Published August 31, 2023
UB students are being targeted by fake job offer scams, putting them in financial and legal risk.
Job offer scams typically work like this: someone contacts you, usually by email, and invites you to apply for or start a job.
These job offers are often unsolicited, meaning you never applied or interviewed for the job. Other times, you are invited to apply for a job with unusually desirable conditions (short hours, easy work, lots of money, ability to work from home); after you apply, a short and easy interview process, light on actual job details, may be conducted. These scams can also start with someone offering to help you with your resume or find a placement in a job.
There are many different kinds of scams. On the Federal Trade Commission (FTC) website, you can read about a common scam targeting college students, where you are sent a fake check and asked to handle, transfer, or spend the money for seemingly legitimate purposes like ordering office supplies. Other times, you will be asked to send money in the form of gift cards or cryptocurrency like Bitcoin: two methods of sending money that are untraceable, and unrecoverable.
But the money is an illusion. Although you may receive a check, that check will typically bounce. Depending on how you are directed to use the money, you could even be charged with a crime like money laundering or credit card fraud.
Many college students are anxious about finding a job, and these scams use tactics meant to trigger those anxieties. If someone contacts you with an unexpected job offer, here are some things to look for to determine if it’s a scam.
“Dear student,” one scam email begins, “We got your contact through your school directory…”
Emails that don’t mention specifics like your name or the school you attend are kept general so they can be sent to many people at once. It is highly uncommon for a company to offer a job to a large group of people, especially when those people haven’t applied or interviewed.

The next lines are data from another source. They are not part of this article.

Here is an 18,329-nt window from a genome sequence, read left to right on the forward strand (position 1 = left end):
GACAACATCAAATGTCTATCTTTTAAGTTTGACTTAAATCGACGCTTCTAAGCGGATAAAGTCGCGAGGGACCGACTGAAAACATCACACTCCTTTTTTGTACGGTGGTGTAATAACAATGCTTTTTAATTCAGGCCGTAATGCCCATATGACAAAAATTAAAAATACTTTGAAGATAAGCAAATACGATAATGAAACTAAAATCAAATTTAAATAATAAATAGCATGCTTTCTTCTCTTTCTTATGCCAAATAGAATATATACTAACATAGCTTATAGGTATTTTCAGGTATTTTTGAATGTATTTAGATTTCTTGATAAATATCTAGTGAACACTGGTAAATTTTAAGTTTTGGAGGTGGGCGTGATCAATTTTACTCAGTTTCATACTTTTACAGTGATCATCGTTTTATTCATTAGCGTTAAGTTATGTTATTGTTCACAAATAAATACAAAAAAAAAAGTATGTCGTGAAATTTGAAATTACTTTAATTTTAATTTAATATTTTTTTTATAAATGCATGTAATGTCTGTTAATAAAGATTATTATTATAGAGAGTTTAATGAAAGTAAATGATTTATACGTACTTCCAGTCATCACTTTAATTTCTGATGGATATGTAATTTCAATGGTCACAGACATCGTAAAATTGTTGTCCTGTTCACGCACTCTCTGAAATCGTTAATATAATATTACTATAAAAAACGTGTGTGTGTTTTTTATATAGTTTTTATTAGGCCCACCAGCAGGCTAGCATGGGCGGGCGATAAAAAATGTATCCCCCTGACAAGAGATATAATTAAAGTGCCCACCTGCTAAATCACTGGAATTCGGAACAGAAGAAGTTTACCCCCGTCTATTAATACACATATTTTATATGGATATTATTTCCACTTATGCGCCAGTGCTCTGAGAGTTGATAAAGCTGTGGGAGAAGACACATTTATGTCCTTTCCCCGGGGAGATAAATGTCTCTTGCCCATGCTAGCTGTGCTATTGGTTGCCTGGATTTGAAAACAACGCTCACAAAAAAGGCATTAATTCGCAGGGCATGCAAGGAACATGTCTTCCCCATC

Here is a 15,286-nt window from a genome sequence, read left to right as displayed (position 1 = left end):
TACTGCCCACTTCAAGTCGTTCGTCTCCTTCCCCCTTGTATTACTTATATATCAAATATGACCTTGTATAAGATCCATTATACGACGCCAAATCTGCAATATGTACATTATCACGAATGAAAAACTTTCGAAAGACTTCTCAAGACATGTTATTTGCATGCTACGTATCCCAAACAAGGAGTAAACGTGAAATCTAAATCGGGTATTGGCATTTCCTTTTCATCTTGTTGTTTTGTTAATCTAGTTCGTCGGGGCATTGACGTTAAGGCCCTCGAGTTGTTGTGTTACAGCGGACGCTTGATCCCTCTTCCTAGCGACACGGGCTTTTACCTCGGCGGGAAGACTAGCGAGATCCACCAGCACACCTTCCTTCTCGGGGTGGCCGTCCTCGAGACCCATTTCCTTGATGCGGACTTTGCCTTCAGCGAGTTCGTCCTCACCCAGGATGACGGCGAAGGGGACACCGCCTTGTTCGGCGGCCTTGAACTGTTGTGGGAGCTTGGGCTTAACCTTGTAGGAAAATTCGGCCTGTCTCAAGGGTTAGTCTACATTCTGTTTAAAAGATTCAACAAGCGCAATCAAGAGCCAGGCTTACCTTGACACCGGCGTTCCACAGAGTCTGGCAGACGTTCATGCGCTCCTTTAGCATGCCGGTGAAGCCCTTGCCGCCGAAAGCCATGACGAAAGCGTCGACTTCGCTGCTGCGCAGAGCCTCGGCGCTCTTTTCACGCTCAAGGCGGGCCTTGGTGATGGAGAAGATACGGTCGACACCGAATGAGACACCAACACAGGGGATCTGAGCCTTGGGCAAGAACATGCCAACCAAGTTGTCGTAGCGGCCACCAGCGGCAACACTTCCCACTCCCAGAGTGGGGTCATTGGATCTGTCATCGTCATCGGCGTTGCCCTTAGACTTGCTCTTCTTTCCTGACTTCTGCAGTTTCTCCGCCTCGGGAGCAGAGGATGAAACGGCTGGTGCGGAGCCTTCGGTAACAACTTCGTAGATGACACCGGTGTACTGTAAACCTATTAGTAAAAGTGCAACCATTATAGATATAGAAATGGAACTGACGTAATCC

Job offer scams might also include generic job descriptions like “organize items orders [sic]” or “[write] detailed reports,” and sometimes include no job description at all.
“You are selected from your school directory to partake in the ongoing Student Empowerment Program PART TIME JOB OFFER…” reads another scam email.
Any student who has applied for jobs knows the market can be competitive. And just as companies don’t typically offer jobs to a large number of people, they also don’t typically select those people at random.
If you receive an offer for a job you didn’t apply for, and they claim to have found you through “your school directory” or “your school job search,” you are most likely the target of a scam.
One scam email from “Terry White” (no company listed) encourages you to “Work 4-8 hours weekly and get paid $250.” That’s $31.25 an hour—not bad for an entry-level position you were chosen randomly for.
Job offer scams entice with unbelievably good pay for very easy work—something that just isn’t that common in the real job market.
Emails from reputable companies will, at a minimum, have little or no spelling or grammar errors. An abundance of errors in spelling or grammar is a definite red flag.
The following are all quotes from real job offer scams:
When in doubt, look for these signs, and use your best judgement.
“Context is important,” said Dr. Catherine J. Ullman, UB’s Principal Technology Architect, Security. “One or two of these might not catch your attention. But when you look carefully and see a few of these things at once, you know you might be dealing with a fraudulent email.”
Students should remain skeptical, and do their research.
Verify the offer by contacting the company directly. Look them up online. Don’t use the number or email address from the email. Look for a contact in HR, call them up and ask if this is a legitimate job offer.